Front Yard is a garden-variety slapstick comedy with elements of farce, witchcraft, and fairies. In the Midwestern town where the action takes place, the “forces of horticultural good are . . . arrayed against the forces of horticultural bad in one huge battle to decide the fate of gardening in Livia [the town name].”
The protagonists are a middle-aged couple named George and Nan Freemont. Nine years before the story takes place, George made a boatload of money selling an invention. Since then they have lived off the proceeds, spending most of their time and resources on competitive gardening (last year they won the $200,000 prize for the town’s best garden) and their bibulous habits (gin and tonics and Merlot are their beverages of preference). They are running out of money, but are reluctant to forego their idle lifestyle.
The snake in their Eden is Dr. Phyllis Sproot, “a gardener possessed,” who is consumed with jealousy over the loveliness of the Fremont’s award-winning garden and who will stop at nothing (including witchcraft) to destroy it.
Problems come from other directions as well. Gwendolyn Price, a local historian, is convinced there is buried treasure in the Freemont’s garden. She is ruthless in her schemes to dig up the garden in search of the treasure, hiring a pair of bumbling crooks with the Dickensian names Artis and Nimwell Scroggit to do the unearthing.
Much of the action and dialogue is the stuff of television sit-coms and children’s cartoons. For example, Miss Price grows irritated with her soon-to-be-hired thieves. We read that,
“A pocket notebook, pages flapping, sailed by Artis’s head. A ballpoint pen, launched with some force, grazed Nimwell’s forehead.
“’Hey!’ they both cried.
“’Pay attention!’ shouted Miss Price. ‘Am I boring you, or are you dimwits incapable of showing a prospective employer a little consideration?’ She sighed. ‘I guess good help is hard to find these days in the historic antiquities business.’”
When Shirelle Eadkin, the Freemont’s landscape intern, is presenting her final oral report to her academic advisor, Professor of Floriculture Dr. Hilda Brockheimer, she notices that Brockheimer’s mind is wandering.
“’Am I keeping you awake, Dr. Brockheimer?’ Shirelle barked. The tone and volume startled Dr. Brockheimer out of her somnolence. What was that she’d said? Why, the very effrontery! She’d never had a student speak to her in such a manner.
“’Earth to Dr. Brockheimer,’ Shirelle said, snorting derisively.”
A few minutes later, Shirelle’s blatant rudeness is forgotten, and the two are having a lively and amicable discussion about the Nan Freemont’s “plant whispering” skills.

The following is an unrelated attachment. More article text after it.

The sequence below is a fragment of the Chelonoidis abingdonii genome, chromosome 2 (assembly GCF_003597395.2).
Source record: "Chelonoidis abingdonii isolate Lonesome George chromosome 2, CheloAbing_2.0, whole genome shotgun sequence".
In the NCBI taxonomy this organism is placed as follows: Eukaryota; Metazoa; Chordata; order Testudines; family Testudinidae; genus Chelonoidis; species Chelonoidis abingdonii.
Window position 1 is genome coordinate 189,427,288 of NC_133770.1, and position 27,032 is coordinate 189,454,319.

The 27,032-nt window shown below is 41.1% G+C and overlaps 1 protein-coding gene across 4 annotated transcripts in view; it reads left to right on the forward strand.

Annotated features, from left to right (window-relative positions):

Any time a character makes a joke, we are sure to know by the ha-ha clue at the conclusion of the quip: “’Can’t?’ barked Artis. ‘What do you mean, can’t? Don’t be afraid, Mrs. Tuertle; all we can do is fire you. Ha-ha.’”
When pondering the suggestion that Nan and George should encourage fairies to take up residence in their garden, Nan says, “It’s also assuming that, if they exist, we’d want them to come anyway. I imagine their little nighttime frolics among the buttercups can be quite noisy. Ha-ha! Ha-ha!”
The most cartoonish scene occurs when a backhoe punctures a gas line, causing an explosion.
“Nimwell groaned in pain. There was a rumble underneath him followed by a shaking. Then, he felt like he was getting swallowed up by the earth and vomited out again. He vaulted skyward and somewhat laterally. Giggling uncontrollably, he passed in what seemed like a slow-motion transit over the Freemonts’ backyard and house, Sumac Street, and just barely as his descent began, the tops of the trees that bordered Bluegill Pond. He landed in the lake itself with a sickening thwack, deposited flat on his rear end in three feet of water. His landing had been further blunted by a two-foot-long catfish and a foot of soft, mucky lake bottom beneath it.”
The backhoe, which also had been flung through the air, was unharmed because, “So perfectly had the backhoe landed that only those few flowers directly under the wheels and bucket had been smashed.”
The climax of the book is an epic battle between horticultural good and evil. Here Dr. Sproot uses her spell-casting skills to call up all the weeds ever killed in the community to battle against the flowers and fairies. While the weeds advance, “with really bad attitudes,” Sproot peppers her foes with BBs.
George repels the pellets with a baseball bat, and Nan and the children arm themselves with angel’s trumpets, firing off mind-altering pollen from the flowers. Just as it looks like all is lost, the garden club Rose Maidens and fairies advance on the scene to help save the day. It’s never clear, even to the battle’s participants, whether this wondrous nighttime fight was real, the results of an alcoholic stupor, or merely a dream.
This tongue-in-cheek romp through the worlds of academe, competitive gardening, garden club ladies, passionate genealogists, witchcraft, and fairies has delightful moments, but the silliness and outlandish plot outweigh the positives. Worse, perhaps is that for me none of the characters were particularly likeable. As a result, my level of caring remained minimal. It is evident that the author had a great time writing this book, far more fun than I had reading it.